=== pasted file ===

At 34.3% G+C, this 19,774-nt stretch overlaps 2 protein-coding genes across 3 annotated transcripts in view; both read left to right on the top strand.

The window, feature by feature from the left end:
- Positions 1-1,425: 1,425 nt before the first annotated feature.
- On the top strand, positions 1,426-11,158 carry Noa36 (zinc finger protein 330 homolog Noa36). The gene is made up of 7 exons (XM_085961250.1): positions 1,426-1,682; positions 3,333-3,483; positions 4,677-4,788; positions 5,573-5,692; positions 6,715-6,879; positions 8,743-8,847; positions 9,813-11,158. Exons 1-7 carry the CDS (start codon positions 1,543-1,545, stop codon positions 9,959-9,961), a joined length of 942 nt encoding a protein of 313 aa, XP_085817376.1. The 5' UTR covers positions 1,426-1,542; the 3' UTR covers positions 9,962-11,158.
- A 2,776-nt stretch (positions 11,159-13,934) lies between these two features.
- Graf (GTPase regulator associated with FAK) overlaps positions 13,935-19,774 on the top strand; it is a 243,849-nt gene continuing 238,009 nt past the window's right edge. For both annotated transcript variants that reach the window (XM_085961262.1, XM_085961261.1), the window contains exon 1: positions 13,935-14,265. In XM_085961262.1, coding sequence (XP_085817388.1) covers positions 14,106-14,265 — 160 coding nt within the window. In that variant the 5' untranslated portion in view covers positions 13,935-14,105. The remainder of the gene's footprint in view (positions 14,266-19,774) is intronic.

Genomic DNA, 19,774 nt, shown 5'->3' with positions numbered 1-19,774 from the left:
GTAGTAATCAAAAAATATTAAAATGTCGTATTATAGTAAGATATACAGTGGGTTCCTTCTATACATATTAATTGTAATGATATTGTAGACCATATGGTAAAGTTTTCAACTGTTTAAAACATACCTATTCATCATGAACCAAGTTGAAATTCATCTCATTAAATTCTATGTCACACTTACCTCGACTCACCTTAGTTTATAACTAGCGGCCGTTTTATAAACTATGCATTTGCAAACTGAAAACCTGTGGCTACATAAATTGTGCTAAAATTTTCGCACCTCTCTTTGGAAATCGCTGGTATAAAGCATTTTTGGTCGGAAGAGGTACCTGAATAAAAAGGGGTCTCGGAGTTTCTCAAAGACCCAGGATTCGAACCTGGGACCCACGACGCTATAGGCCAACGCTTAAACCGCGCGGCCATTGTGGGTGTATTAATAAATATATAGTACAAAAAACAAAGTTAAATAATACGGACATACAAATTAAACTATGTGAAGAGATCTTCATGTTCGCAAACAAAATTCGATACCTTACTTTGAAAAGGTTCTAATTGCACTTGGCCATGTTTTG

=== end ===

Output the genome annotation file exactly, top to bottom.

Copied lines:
At 34.3% G+C, this 19,774-nt stretch overlaps 2 protein-coding genes across 3 annotated transcripts in view; both read left to right on the top strand.

The window, feature by feature from the left end:
- Positions 1-1,425: 1,425 nt before the first annotated feature.
- On the top strand, positions 1,426-11,158 carry Noa36 (zinc finger protein 330 homolog Noa36). The gene is made up of 7 exons (XM_085961250.1): positions 1,426-1,682; positions 3,333-3,483; positions 4,677-4,788; positions 5,573-5,692; positions 6,715-6,879; positions 8,743-8,847; positions 9,813-11,158. Exons 1-7 carry the CDS (start codon positions 1,543-1,545, stop codon positions 9,959-9,961), a joined length of 942 nt encoding a protein of 313 aa, XP_085817376.1. The 5' UTR covers positions 1,426-1,542; the 3' UTR covers positions 9,962-11,158.
- A 2,776-nt stretch (positions 11,159-13,934) lies between these two features.
- Graf (GTPase regulator associated with FAK) overlaps positions 13,935-19,774 on the top strand; it is a 243,849-nt gene continuing 238,009 nt past the window's right edge. For both annotated transcript variants that reach the window (XM_085961262.1, XM_085961261.1), the window contains exon 1: positions 13,935-14,265. In XM_085961262.1, coding sequence (XP_085817388.1) covers positions 14,106-14,265 — 160 coding nt within the window. In that variant the 5' untranslated portion in view covers positions 13,935-14,105. The remainder of the gene's footprint in view (positions 14,266-19,774) is intronic.

Genomic DNA, 19,774 nt, shown 5'->3' with positions numbered 1-19,774 from the left:
GTAGTAATCAAAAAATATTAAAATGTCGTATTATAGTAAGATATACAGTGGGTTCCTTCTATACATATTAATTGTAATGATATTGTAGACCATATGGTAAAGTTTTCAACTGTTTAAAACATACCTATTCATCATGAACCAAGTTGAAATTCATCTCATTAAATTCTATGTCACACTTACCTCGACTCACCTTAGTTTATAACTAGCGGCCGTTTTATAAACTATGCATTTGCAAACTGAAAACCTGTGGCTACATAAATTGTGCTAAAATTTTCGCACCTCTCTTTGGAAATCGCTGGTATAAAGCATTTTTGGTCGGAAGAGGTACCTGAATAAAAAGGGGTCTCGGAGTTTCTCAAAGACCCAGGATTCGAACCTGGGACCCACGACGCTATAGGCCAACGCTTAAACCGCGCGGCCATTGTGGGTGTATTAATAAATATATAGTACAAAAAACAAAGTTAAATAATACGGACATACAAATTAAACTATGTGAAGAGATCTTCATGTTCGCAAACAAAATTCGATACCTTACTTTGAAAAGGTTCTAATTGCACTTGGCCATGTTTTG